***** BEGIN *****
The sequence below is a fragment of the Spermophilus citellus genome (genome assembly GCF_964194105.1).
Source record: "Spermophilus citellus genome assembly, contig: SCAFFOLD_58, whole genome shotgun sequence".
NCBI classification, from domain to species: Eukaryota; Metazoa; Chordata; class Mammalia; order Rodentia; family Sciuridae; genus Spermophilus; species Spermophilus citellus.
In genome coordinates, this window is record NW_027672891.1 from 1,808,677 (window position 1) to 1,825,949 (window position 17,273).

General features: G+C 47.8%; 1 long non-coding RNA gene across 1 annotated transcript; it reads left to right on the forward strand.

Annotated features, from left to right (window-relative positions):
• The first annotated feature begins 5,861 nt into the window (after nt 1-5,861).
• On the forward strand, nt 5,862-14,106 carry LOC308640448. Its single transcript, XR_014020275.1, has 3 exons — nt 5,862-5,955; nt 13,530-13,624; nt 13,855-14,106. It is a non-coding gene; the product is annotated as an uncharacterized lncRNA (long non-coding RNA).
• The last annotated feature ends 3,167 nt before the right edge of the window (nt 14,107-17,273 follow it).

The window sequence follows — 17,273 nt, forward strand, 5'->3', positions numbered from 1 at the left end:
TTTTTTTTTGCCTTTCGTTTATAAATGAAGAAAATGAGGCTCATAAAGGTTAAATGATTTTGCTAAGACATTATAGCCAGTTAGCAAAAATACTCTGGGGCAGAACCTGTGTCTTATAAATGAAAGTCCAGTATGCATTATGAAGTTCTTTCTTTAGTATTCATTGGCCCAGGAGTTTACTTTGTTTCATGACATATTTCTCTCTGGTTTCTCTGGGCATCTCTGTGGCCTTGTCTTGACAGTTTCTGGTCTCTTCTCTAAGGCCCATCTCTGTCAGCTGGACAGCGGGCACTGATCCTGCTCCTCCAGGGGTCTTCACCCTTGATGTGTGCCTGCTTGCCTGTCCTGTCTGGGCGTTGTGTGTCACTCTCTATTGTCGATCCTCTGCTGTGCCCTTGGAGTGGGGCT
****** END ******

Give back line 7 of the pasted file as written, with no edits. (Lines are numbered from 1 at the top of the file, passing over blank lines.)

• The first annotated feature begins 5,861 nt into the window (after nt 1-5,861).